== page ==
Letting Scientists Benefit Us All

December 9, 2015 · 0 comments

Lately you may have noticed that AMS has garnered media attention by standing up for NOAA scientists who are the focus of Congressional scrutiny. This scrutiny was initiated after the scientists re-analyzed global surface temperatures with newly corrected data and found that the warming trend of the second half of the 20th century has been continuing unabated since 1998 instead of experiencing what sometimes has been portrayed as a warming “hiatus.”

AMS doesn’t step casually into political arenas. As a non-profit scientific and professional society, we remain solidly grounded in the world of science. We help expand knowledge and understanding through research and, as our mission states, we work to ensure that scientific advances benefit society. We engage the policy process to help inform decision making and to help ensure that policy choices take full advantage of scientific understanding.

This case is slightly different, however, because the scientific process itself is at risk. When the scientific process is disregarded or, worse yet, possibly derailed, a political issue can become an AMS issue.

The scientific process that AMS and other like-minded institutions have championed over the centuries is about taking careful observations, conducting controlled experiments, separating personal opinions and beliefs from evidence, and, perhaps most critically, exposing scientific conclusions to rigorous and repeated testing over time by independent experts. These repeated cycles of distribution and “trial by fire” happen most notably at meetings, in peer-review, and in publication.

Crucially, the process systematically removes as much as possible of our human tendency to see what we want to see and puts the burden of proof on reproducible steps. It is a disciplined, particular way of finding truths, no matter how elusive, while rendering biases, opinions, and motivations as irrelevant as possible.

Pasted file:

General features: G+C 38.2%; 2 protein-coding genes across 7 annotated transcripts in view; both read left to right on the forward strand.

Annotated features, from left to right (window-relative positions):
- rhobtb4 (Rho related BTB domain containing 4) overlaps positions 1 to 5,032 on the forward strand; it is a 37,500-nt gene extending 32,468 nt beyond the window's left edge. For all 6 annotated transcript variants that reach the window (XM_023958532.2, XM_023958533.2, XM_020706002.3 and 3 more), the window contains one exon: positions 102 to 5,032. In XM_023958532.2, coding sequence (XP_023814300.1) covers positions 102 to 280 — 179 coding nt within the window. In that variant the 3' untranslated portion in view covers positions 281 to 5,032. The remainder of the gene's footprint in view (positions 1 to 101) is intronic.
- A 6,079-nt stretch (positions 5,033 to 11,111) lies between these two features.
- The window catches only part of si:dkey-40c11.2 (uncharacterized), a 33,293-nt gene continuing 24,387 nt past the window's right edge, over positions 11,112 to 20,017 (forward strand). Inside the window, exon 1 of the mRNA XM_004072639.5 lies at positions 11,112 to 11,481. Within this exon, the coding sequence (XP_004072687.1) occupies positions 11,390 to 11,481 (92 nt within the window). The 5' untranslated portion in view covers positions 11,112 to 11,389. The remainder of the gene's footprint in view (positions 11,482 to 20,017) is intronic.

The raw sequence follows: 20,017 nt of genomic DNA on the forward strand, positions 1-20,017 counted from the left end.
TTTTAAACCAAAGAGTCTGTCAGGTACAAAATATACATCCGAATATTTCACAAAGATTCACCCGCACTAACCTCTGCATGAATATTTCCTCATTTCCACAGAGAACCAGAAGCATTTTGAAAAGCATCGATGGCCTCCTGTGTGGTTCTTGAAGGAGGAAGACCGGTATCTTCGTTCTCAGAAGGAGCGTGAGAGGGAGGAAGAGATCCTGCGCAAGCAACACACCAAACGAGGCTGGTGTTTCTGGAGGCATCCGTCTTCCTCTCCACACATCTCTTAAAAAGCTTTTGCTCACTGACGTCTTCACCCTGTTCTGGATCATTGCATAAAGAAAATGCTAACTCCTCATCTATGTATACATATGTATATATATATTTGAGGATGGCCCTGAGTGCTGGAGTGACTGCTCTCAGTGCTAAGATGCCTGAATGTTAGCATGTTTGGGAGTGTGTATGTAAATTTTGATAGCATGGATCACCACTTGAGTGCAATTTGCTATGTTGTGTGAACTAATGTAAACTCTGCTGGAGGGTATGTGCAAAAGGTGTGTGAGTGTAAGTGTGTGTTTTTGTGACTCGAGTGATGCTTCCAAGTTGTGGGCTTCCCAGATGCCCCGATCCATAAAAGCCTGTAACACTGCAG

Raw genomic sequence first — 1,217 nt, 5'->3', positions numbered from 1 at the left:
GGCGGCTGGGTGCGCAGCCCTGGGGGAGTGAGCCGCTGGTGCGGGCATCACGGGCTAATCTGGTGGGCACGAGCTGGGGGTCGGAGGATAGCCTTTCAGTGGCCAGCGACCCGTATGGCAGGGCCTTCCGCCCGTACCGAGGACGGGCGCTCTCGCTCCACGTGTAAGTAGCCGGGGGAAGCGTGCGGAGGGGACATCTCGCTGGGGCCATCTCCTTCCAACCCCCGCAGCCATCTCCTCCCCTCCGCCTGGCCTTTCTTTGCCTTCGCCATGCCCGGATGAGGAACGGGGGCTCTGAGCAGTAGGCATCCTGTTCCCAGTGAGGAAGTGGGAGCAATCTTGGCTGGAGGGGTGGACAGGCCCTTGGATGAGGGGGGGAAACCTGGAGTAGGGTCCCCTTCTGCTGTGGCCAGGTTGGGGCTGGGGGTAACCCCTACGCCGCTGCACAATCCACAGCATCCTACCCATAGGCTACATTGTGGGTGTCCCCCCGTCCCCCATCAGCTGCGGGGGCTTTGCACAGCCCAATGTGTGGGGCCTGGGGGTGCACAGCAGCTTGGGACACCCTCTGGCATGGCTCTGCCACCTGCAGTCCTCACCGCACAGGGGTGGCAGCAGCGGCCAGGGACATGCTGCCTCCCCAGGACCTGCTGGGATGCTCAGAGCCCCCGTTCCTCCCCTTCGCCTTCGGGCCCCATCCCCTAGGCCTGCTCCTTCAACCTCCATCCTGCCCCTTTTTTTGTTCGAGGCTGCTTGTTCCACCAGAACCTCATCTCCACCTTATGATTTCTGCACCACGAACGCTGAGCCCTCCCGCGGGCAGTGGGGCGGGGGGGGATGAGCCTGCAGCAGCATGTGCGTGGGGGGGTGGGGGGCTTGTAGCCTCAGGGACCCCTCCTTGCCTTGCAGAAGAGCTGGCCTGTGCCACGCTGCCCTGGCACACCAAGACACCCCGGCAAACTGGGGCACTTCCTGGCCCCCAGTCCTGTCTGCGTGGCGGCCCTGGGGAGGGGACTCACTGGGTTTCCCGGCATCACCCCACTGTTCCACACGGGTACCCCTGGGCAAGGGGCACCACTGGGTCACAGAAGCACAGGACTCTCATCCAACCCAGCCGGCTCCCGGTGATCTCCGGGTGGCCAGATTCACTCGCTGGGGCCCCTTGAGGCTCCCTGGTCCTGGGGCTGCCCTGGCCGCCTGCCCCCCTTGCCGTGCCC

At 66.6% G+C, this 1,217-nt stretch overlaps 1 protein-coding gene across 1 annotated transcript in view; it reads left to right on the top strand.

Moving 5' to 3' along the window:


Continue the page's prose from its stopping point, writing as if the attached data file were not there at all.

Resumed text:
This systematic approach to separating fact from opinion occasionally goes astray, of course, but its iterative nature means that science is continually self-correcting and improving; better data and understanding ultimately replace older thinking. Science encourages people to question and challenge thinking, certainty, and accuracy—but it requires they focus exclusively on what they can detect and measure and reason.

Even though all the data, logic, and methodologies are publicly available, the paper rejecting the global warming hiatus inspired Congressional requests for additional email and discussions. Asking for these correspondences—especially from scientists themselves—can easily weigh down the ingenious process by which science has continually advanced. And so AMS made public statements in favor of letting science freely work its wonders. It’s not the first time AMS has done so, and it probably won’t be the last.

We owe much of modern prosperity to an unencumbered scientific process, and it continues to provide some of the most profound and dramatic advancements in the world. This includes medicine, biology, chemistry, computing, agriculture, engineering, physics, astronomy, and, of course, meteorology, hydrology, oceanography, and climatology. Every one of us benefits every single day from what scientists have learned, shared, and provided.

And that’s yet another reason why occasionally AMS must speak out—because of our mission “for the benefit of society.” The point is not just to protect science but also to protect the benefits that knowledge can provide to all of us, no matter what we think of the results. In this, our scientific society actually has much in common with the politicians and policy makers in Washington, D.C.

AMS stands behind the scientific process and will defend that process when necessary, but our goal is to work with policy makers to promote having the best knowledge and understanding used in making policy choices.